MVW: How did you work on the animation with Jellybean?
MT: Jellybean was more of an illustrator. We had meetings with him where we would talk about style, the look, and the sort of things that we wanted him to draw.
In a tight schedule like this we had to be clear from the beginning exactly what was going to be accomplished in the animation process. With almost a minute and a half of animation inside of about a month there was no time to have the story board and conception phase. We created a 3-D pre-vid of all the movement outside of the train, the characters so there was a clear vision of what had to captured going into the shoot.
While we were editing we continued to revise the sequences in the computer and worked with Jelly to help illustrate some of the look and feel we wanted. Everything was animated in 3-D including the train, background and environment. Then it was given to Chris Prynoski our 2-D animator. Chris and his team were just incredible in getting the 2-D animation done in time. The number of frames they managed to kick out in that amount of time was superhuman. On our site here at Motion Theory we work as a team and have an extensive amount of internal resources. At one point we there were a total of fifteen 3-D and 2-D animators developing the video.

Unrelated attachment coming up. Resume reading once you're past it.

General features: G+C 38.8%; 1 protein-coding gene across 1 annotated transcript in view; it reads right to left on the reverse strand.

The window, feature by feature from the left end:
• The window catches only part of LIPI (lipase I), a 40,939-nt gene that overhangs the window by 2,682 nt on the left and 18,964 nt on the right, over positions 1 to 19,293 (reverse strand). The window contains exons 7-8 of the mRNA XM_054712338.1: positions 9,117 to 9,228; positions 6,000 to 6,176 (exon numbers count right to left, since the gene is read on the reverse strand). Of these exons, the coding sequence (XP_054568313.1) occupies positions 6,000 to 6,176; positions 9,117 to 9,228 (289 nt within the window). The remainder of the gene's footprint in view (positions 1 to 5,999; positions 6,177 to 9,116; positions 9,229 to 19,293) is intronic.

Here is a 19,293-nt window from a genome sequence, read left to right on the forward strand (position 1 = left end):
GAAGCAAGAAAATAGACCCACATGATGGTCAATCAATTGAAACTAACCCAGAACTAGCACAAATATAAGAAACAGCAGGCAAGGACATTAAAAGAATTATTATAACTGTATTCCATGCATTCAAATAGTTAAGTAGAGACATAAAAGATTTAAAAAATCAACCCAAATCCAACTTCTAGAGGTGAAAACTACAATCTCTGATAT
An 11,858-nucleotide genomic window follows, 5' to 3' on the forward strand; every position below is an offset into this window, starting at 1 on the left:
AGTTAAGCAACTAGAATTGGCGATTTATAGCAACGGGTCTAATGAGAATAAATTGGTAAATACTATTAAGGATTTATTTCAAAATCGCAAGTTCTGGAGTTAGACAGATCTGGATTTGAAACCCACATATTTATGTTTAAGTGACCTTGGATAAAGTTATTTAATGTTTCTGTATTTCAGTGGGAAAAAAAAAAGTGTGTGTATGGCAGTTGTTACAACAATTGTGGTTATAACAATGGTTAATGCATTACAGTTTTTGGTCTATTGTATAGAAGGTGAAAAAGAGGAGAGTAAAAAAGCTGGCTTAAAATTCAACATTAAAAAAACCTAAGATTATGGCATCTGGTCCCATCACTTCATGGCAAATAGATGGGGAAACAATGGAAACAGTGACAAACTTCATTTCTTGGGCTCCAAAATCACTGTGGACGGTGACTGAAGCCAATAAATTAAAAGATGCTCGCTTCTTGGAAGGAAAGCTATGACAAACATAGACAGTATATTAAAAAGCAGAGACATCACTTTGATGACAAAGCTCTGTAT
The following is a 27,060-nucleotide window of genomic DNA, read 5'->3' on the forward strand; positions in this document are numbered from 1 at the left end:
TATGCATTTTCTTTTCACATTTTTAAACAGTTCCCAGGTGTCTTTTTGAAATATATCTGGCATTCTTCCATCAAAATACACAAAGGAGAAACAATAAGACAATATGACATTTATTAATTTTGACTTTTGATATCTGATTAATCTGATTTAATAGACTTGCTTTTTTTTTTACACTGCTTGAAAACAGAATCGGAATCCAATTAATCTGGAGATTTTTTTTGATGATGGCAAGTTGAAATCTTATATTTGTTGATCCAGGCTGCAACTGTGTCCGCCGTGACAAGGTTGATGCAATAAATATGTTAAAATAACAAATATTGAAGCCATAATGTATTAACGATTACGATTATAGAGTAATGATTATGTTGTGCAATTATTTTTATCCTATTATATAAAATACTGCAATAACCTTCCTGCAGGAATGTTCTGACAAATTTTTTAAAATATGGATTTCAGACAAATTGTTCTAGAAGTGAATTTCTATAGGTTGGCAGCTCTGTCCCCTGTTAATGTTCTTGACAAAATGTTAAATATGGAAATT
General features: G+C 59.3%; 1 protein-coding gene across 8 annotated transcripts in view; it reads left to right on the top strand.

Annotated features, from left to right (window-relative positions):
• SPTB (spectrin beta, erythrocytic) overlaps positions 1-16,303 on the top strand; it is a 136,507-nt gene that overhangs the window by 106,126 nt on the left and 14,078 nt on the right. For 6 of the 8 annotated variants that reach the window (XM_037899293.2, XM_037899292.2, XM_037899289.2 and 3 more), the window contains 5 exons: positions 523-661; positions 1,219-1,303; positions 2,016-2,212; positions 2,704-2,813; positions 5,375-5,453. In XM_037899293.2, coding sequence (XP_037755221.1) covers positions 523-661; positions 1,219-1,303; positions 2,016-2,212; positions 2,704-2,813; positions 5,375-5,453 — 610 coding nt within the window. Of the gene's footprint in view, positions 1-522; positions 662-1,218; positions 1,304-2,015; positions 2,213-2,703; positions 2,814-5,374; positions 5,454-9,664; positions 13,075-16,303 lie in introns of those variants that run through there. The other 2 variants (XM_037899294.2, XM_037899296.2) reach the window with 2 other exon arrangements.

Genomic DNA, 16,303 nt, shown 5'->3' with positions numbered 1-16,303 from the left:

MVW: What were the steps involved in creating the animation?
MT: There were multiple steps, the first step was animating a scene in 3-D. We would create the train, the movement of the train, camera move, train moving through the environment, then animate some of the characters in a rougher form. He would take the train and the girl on the train, for example, and would draw over what we animated and add really cool details to make it feel like it was an underground comic book.